1. The first webcam watched a coffee pot
The first webcam came about in 1991 in the most relate-able way possible for coffee lovers. Dr. Quentin Stafford-Fraser and Dr. Paul Jardetzky of the University of Cambridge set up a camera with software they created to monitor their coffee pot in another room. This way, no one would have to get up to physically check on it or show up and find the pot empty. Once webcams were capable of connecting to the internet, the Trojan Room coffee pot was broadcast across the web. It was an international celebrity until its retirement in 2001.
2. This bean is really a fruit
Coffee may typically be referred to as a “bean,” but it is actually part of a fruit . The “bean” that is eventually harvested and used to make coffee is the seed of a red, cherry-like fruit that grows on trees.
3. Coffee was originally eaten, not sipped
Since coffee comes from a fruit, it should be no surprise that drinking it was not the original way it was consumed. Tribes in Africa once mixed animal fat with ground up coffee berries to make a type of paste. They rolled it into a ball and ate it to give the members of the tribe energy.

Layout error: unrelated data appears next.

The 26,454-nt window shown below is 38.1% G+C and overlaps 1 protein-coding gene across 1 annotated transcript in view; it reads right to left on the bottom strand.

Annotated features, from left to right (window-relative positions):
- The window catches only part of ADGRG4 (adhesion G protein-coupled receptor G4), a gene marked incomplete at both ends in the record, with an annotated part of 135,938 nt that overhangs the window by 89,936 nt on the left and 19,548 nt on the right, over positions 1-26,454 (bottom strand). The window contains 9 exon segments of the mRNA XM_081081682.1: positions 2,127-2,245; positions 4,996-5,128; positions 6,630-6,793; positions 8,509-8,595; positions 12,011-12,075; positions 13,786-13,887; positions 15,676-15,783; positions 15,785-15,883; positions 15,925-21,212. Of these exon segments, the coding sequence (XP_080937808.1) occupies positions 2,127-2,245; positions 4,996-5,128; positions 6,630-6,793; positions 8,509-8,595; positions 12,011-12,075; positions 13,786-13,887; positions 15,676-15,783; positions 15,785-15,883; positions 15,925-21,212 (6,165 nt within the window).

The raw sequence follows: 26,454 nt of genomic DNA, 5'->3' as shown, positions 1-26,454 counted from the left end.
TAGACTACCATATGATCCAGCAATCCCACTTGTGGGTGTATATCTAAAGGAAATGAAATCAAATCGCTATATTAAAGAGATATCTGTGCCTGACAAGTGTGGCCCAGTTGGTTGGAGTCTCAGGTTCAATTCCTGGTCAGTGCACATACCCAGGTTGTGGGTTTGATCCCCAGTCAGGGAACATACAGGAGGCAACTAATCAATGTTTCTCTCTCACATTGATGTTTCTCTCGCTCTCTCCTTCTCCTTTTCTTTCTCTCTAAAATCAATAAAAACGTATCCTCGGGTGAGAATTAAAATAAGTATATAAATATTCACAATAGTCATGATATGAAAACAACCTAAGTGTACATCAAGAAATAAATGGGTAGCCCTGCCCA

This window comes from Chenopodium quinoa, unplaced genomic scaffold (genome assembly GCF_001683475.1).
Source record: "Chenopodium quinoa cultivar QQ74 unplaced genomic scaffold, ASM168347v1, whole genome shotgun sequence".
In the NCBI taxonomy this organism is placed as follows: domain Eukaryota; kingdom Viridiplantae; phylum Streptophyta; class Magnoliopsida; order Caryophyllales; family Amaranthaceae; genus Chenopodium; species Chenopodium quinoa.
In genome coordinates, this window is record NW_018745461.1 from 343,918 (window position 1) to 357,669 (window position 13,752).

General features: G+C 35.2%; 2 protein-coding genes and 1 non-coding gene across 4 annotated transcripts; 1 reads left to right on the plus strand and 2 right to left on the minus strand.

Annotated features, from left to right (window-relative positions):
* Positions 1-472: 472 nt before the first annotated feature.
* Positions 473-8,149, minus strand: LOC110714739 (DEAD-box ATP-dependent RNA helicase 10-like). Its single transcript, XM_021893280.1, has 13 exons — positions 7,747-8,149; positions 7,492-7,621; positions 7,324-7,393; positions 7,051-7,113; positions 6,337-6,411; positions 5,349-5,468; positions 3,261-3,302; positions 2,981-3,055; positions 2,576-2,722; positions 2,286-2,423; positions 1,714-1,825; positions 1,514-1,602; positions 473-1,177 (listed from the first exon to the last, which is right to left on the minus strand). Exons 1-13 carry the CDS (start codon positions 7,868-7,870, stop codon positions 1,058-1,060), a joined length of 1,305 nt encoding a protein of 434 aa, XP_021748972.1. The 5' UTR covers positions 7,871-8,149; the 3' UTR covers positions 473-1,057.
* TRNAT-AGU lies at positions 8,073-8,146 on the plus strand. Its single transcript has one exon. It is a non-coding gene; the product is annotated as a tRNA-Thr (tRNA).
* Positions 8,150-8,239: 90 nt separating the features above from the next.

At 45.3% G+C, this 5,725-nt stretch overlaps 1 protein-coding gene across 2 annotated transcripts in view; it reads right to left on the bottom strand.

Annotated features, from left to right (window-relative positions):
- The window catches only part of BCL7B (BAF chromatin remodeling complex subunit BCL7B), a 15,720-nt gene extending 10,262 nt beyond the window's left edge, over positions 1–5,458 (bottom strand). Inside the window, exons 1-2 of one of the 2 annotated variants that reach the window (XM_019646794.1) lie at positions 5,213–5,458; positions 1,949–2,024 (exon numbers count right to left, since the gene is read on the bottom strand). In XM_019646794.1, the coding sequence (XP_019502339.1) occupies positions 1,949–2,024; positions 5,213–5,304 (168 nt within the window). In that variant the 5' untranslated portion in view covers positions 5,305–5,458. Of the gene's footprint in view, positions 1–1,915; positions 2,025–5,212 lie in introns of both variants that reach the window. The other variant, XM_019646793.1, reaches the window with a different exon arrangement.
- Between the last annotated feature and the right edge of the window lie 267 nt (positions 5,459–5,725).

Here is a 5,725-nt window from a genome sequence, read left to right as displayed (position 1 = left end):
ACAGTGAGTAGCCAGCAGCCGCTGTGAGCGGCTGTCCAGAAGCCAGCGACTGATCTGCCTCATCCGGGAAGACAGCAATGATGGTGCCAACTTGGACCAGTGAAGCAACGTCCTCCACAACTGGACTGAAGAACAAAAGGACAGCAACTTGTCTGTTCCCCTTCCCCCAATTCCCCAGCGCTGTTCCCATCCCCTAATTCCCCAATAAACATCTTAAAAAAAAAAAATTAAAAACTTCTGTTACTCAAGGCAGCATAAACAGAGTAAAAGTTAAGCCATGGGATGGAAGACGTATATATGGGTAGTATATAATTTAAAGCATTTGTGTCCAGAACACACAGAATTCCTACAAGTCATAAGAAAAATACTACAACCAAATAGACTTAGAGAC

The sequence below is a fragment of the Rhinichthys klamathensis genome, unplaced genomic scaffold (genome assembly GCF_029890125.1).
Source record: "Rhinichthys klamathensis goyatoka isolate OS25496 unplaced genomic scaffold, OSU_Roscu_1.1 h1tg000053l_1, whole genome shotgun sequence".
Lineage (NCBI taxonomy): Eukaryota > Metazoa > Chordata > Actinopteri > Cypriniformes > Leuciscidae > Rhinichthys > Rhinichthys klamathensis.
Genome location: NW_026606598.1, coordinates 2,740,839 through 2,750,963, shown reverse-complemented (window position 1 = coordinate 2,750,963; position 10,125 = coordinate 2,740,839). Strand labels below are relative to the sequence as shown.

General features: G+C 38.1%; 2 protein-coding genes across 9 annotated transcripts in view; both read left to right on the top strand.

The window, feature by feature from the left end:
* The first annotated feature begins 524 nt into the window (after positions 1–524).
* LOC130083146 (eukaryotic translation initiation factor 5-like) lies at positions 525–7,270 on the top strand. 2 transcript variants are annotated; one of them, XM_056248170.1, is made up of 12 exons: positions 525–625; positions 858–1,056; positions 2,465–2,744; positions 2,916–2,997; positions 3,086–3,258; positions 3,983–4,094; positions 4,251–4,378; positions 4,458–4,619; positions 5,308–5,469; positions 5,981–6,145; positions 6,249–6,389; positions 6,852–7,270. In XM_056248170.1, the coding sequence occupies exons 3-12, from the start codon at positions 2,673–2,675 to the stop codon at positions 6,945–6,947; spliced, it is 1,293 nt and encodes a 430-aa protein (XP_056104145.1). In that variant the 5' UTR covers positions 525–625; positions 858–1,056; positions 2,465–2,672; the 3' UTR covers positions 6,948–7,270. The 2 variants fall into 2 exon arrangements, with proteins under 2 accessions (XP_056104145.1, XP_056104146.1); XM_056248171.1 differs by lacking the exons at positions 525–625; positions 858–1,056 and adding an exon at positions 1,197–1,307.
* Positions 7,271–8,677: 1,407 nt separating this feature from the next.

4. The longer you roast a coffee bean, the less caffeine it has
While many people believe that the strong flavor of a dark roast means that the coffee has more caffeine, the truth is that the longer you roast a bean — and the darker it becomes — the less caffeine it contains . The difference is slight, but by volume, light roasts contain more caffeine than dark ones.
5. The concept of tipping originated in a coffee house
Today it’s expected to leave a tip after a meal. The practice of leaving gratuity wasn’t always the norm, though. It’s believed that the word “tip” originated in a coffee house in London in the 17th century. Before sitting down, visitors of the coffee house would put money in a container that had a sign reading “ To Insure Promptness “ (TIP). The idea was that guests would receive their coffee sooner based on their tip.